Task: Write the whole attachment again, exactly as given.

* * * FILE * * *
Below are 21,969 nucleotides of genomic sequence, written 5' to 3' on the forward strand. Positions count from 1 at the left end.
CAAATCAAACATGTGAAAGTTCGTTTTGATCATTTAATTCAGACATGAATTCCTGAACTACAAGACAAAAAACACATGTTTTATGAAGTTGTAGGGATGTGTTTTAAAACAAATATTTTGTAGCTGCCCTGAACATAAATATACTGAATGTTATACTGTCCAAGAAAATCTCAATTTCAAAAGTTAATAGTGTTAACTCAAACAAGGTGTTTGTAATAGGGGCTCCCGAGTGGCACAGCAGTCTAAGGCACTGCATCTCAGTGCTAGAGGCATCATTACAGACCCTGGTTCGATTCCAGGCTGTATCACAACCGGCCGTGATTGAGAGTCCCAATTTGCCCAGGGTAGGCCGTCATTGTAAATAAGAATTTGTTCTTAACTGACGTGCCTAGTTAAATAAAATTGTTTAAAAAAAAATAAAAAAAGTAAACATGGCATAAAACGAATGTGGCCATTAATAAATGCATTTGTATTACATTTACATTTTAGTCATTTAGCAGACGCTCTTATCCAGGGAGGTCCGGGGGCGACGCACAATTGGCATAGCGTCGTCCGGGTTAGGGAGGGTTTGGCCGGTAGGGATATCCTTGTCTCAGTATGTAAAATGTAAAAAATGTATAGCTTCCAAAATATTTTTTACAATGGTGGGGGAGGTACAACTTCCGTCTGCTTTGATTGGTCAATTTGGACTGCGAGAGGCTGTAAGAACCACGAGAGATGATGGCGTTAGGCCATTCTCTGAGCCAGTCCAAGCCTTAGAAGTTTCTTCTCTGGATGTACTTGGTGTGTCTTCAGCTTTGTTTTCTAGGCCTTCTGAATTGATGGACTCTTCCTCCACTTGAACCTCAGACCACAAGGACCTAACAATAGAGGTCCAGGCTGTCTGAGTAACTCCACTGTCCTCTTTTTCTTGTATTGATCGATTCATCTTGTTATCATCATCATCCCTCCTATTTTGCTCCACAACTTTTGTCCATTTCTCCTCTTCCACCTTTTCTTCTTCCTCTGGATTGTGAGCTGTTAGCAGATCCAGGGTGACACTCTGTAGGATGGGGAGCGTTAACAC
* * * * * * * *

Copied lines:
Below are 21,969 nucleotides of genomic sequence, written 5' to 3' on the forward strand. Positions count from 1 at the left end.
CAAATCAAACATGTGAAAGTTCGTTTTGATCATTTAATTCAGACATGAATTCCTGAACTACAAGACAAAAAACACATGTTTTATGAAGTTGTAGGGATGTGTTTTAAAACAAATATTTTGTAGCTGCCCTGAACATAAATATACTGAATGTTATACTGTCCAAGAAAATCTCAATTTCAAAAGTTAATAGTGTTAACTCAAACAAGGTGTTTGTAATAGGGGCTCCCGAGTGGCACAGCAGTCTAAGGCACTGCATCTCAGTGCTAGAGGCATCATTACAGACCCTGGTTCGATTCCAGGCTGTATCACAACCGGCCGTGATTGAGAGTCCCAATTTGCCCAGGGTAGGCCGTCATTGTAAATAAGAATTTGTTCTTAACTGACGTGCCTAGTTAAATAAAATTGTTTAAAAAAAAATAAAAAAAGTAAACATGGCATAAAACGAATGTGGCCATTAATAAATGCATTTGTATTACATTTACATTTTAGTCATTTAGCAGACGCTCTTATCCAGGGAGGTCCGGGGGCGACGCACAATTGGCATAGCGTCGTCCGGGTTAGGGAGGGTTTGGCCGGTAGGGATATCCTTGTCTCAGTATGTAAAATGTAAAAAATGTATAGCTTCCAAAATATTTTTTACAATGGTGGGGGAGGTACAACTTCCGTCTGCTTTGATTGGTCAATTTGGACTGCGAGAGGCTGTAAGAACCACGAGAGATGATGGCGTTAGGCCATTCTCTGAGCCAGTCCAAGCCTTAGAAGTTTCTTCTCTGGATGTACTTGGTGTGTCTTCAGCTTTGTTTTCTAGGCCTTCTGAATTGATGGACTCTTCCTCCACTTGAACCTCAGACCACAAGGACCTAACAATAGAGGTCCAGGCTGTCTGAGTAACTCCACTGTCCTCTTTTTCTTGTATTGATCGATTCATCTTGTTATCATCATCATCCCTCCTATTTTGCTCCACAACTTTTGTCCATTTCTCCTCTTCCACCTTTTCTTCTTCCTCTGGATTGTGAGCTGTTAGCAGATCCAGGGTGACACTCTGTAGGATGGGGAGCGTTAACAC